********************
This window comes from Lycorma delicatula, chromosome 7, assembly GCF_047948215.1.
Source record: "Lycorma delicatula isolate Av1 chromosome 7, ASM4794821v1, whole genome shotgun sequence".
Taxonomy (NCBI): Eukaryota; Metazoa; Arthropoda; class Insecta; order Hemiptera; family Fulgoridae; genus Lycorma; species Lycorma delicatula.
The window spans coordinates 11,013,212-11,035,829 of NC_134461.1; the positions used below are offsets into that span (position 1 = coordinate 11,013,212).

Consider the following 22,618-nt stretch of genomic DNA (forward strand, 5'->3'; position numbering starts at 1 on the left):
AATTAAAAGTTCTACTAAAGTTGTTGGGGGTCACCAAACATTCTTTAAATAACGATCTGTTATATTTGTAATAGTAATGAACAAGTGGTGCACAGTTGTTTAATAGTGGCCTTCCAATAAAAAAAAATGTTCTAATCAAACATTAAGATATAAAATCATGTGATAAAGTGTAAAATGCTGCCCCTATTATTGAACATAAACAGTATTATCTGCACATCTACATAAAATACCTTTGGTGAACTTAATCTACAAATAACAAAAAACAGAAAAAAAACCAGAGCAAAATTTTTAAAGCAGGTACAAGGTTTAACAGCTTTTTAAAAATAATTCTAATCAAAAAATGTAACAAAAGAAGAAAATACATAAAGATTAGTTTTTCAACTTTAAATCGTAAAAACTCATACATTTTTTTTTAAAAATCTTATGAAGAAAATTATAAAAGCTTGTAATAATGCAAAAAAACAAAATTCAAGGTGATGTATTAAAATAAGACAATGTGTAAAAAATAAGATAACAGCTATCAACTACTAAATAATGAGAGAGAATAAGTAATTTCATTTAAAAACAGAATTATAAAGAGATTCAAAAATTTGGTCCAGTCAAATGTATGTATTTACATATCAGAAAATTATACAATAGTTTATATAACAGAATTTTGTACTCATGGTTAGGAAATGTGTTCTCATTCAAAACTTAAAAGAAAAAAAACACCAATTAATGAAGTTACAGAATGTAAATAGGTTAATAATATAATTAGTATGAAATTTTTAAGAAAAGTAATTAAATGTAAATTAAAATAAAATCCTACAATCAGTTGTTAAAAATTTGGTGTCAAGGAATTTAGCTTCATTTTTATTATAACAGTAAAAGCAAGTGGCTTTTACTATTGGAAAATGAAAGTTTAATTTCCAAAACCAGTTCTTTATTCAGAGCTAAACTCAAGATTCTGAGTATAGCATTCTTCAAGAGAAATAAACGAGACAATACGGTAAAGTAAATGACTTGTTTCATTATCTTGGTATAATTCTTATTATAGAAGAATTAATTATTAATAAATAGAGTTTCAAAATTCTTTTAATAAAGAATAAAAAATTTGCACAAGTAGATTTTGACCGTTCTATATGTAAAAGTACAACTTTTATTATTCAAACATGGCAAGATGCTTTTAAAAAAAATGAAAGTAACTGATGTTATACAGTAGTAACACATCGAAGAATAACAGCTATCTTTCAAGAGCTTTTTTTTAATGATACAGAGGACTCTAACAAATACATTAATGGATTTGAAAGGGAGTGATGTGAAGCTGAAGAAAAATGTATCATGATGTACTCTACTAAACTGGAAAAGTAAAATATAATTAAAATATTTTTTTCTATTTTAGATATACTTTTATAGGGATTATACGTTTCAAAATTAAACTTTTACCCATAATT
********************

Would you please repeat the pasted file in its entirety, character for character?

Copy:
This window comes from Lycorma delicatula, chromosome 7, assembly GCF_047948215.1.
Source record: "Lycorma delicatula isolate Av1 chromosome 7, ASM4794821v1, whole genome shotgun sequence".
Taxonomy (NCBI): Eukaryota; Metazoa; Arthropoda; class Insecta; order Hemiptera; family Fulgoridae; genus Lycorma; species Lycorma delicatula.
The window spans coordinates 11,013,212-11,035,829 of NC_134461.1; the positions used below are offsets into that span (position 1 = coordinate 11,013,212).

Consider the following 22,618-nt stretch of genomic DNA (forward strand, 5'->3'; position numbering starts at 1 on the left):
AATTAAAAGTTCTACTAAAGTTGTTGGGGGTCACCAAACATTCTTTAAATAACGATCTGTTATATTTGTAATAGTAATGAACAAGTGGTGCACAGTTGTTTAATAGTGGCCTTCCAATAAAAAAAAATGTTCTAATCAAACATTAAGATATAAAATCATGTGATAAAGTGTAAAATGCTGCCCCTATTATTGAACATAAACAGTATTATCTGCACATCTACATAAAATACCTTTGGTGAACTTAATCTACAAATAACAAAAAACAGAAAAAAAACCAGAGCAAAATTTTTAAAGCAGGTACAAGGTTTAACAGCTTTTTAAAAATAATTCTAATCAAAAAATGTAACAAAAGAAGAAAATACATAAAGATTAGTTTTTCAACTTTAAATCGTAAAAACTCATACATTTTTTTTTAAAAATCTTATGAAGAAAATTATAAAAGCTTGTAATAATGCAAAAAAACAAAATTCAAGGTGATGTATTAAAATAAGACAATGTGTAAAAAATAAGATAACAGCTATCAACTACTAAATAATGAGAGAGAATAAGTAATTTCATTTAAAAACAGAATTATAAAGAGATTCAAAAATTTGGTCCAGTCAAATGTATGTATTTACATATCAGAAAATTATACAATAGTTTATATAACAGAATTTTGTACTCATGGTTAGGAAATGTGTTCTCATTCAAAACTTAAAAGAAAAAAAACACCAATTAATGAAGTTACAGAATGTAAATAGGTTAATAATATAATTAGTATGAAATTTTTAAGAAAAGTAATTAAATGTAAATTAAAATAAAATCCTACAATCAGTTGTTAAAAATTTGGTGTCAAGGAATTTAGCTTCATTTTTATTATAACAGTAAAAGCAAGTGGCTTTTACTATTGGAAAATGAAAGTTTAATTTCCAAAACCAGTTCTTTATTCAGAGCTAAACTCAAGATTCTGAGTATAGCATTCTTCAAGAGAAATAAACGAGACAATACGGTAAAGTAAATGACTTGTTTCATTATCTTGGTATAATTCTTATTATAGAAGAATTAATTATTAATAAATAGAGTTTCAAAATTCTTTTAATAAAGAATAAAAAATTTGCACAAGTAGATTTTGACCGTTCTATATGTAAAAGTACAACTTTTATTATTCAAACATGGCAAGATGCTTTTAAAAAAAATGAAAGTAACTGATGTTATACAGTAGTAACACATCGAAGAATAACAGCTATCTTTCAAGAGCTTTTTTTTAATGATACAGAGGACTCTAACAAATACATTAATGGATTTGAAAGGGAGTGATGTGAAGCTGAAGAAAAATGTATCATGATGTACTCTACTAAACTGGAAAAGTAAAATATAATTAAAATATTTTTTTCTATTTTAGATATACTTTTATAGGGATTATACGTTTCAAAATTAAACTTTTACCCATAATT